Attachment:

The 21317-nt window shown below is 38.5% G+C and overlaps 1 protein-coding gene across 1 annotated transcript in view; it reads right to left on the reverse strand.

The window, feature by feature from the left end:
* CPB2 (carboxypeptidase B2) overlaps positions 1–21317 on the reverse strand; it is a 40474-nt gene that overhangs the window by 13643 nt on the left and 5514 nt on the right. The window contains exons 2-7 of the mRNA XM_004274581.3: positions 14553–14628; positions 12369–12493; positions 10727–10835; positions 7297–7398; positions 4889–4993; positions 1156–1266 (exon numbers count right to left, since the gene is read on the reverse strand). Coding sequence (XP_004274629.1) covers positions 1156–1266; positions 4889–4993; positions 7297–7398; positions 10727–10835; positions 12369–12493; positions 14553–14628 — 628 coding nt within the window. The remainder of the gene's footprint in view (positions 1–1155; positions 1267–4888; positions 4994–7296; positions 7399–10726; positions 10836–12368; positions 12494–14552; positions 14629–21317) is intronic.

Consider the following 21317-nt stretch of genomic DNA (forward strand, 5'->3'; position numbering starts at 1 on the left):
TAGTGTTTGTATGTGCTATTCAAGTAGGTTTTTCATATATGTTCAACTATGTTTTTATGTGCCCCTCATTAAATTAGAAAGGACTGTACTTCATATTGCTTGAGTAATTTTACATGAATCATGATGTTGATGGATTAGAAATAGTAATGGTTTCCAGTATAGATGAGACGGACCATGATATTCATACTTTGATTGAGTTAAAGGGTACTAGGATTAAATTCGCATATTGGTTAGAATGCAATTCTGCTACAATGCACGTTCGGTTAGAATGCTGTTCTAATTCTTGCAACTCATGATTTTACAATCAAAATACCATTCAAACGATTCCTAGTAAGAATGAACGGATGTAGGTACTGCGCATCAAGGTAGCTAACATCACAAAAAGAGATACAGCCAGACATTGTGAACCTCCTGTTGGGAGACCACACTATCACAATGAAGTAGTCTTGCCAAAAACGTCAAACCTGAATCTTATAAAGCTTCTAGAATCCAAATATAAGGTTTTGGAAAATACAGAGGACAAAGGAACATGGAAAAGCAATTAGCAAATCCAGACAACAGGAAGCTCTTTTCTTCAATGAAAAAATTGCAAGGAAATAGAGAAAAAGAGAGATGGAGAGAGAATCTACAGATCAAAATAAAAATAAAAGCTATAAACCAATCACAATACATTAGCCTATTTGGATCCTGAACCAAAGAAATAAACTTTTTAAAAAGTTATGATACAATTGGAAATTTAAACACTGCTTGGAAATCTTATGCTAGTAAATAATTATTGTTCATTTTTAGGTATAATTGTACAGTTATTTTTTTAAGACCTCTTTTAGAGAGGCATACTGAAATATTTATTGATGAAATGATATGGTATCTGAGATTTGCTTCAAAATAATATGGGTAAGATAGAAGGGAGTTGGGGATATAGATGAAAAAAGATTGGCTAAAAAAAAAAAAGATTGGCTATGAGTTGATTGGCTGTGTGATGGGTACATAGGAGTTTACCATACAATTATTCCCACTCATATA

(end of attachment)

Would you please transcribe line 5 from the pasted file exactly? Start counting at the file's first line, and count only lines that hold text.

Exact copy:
TAGTGTTTGTATGTGCTATTCAAGTAGGTTTTTCATATATGTTCAACTATGTTTTTATGTGCCCCTCATTAAATTAGAAAGGACTGTACTTCATATTGCTTGAGTAATTTTACATGAATCATGATGTTGATGGATTAGAAATAGTAATGGTTTCCAGTATAGATGAGACGGACCATGATATTCATACTTTGATTGAGTTAAAGGGTACTAGGATTAAATTCGCATATTGGTTAGAATGCAATTCTGCTACAATGCACGTTCGGTTAGAATGCTGTTCTAATTCTTGCAACTCATGATTTTACAATCAAAATACCATTCAAACGATTCCTAGTAAGAATGAACGGATGTAGGTACTGCGCATCAAGGTAGCTAACATCACAAAAAGAGATACAGCCAGACATTGTGAACCTCCTGTTGGGAGACCACACTATCACAATGAAGTAGTCTTGCCAAAAACGTCAAACCTGAATCTTATAAAGCTTCTAGAATCCAAATATAAGGTTTTGGAAAATACAGAGGACAAAGGAACATGGAAAAGCAATTAGCAAATCCAGACAACAGGAAGCTCTTTTCTTCAATGAAAAAATTGCAAGGAAATAGAGAAAAAGAGAGATGGAGAGAGAATCTACAGATCAAAATAAAAATAAAAGCTATAAACCAATCACAATACATTAGCCTATTTGGATCCTGAACCAAAGAAATAAACTTTTTAAAAAGTTATGATACAATTGGAAATTTAAACACTGCTTGGAAATCTTATGCTAGTAAATAATTATTGTTCATTTTTAGGTATAATTGTACAGTTATTTTTTTAAGACCTCTTTTAGAGAGGCATACTGAAATATTTATTGATGAAATGATATGGTATCTGAGATTTGCTTCAAAATAATATGGGTAAGATAGAAGGGAGTTGGGGATATAGATGAAAAAAGATTGGCTAAAAAAAAAAAAGATTGGCTATGAGTTGATTGGCTGTGTGATGGGTACATAGGAGTTTACCATACAATTATTCCCACTCATATA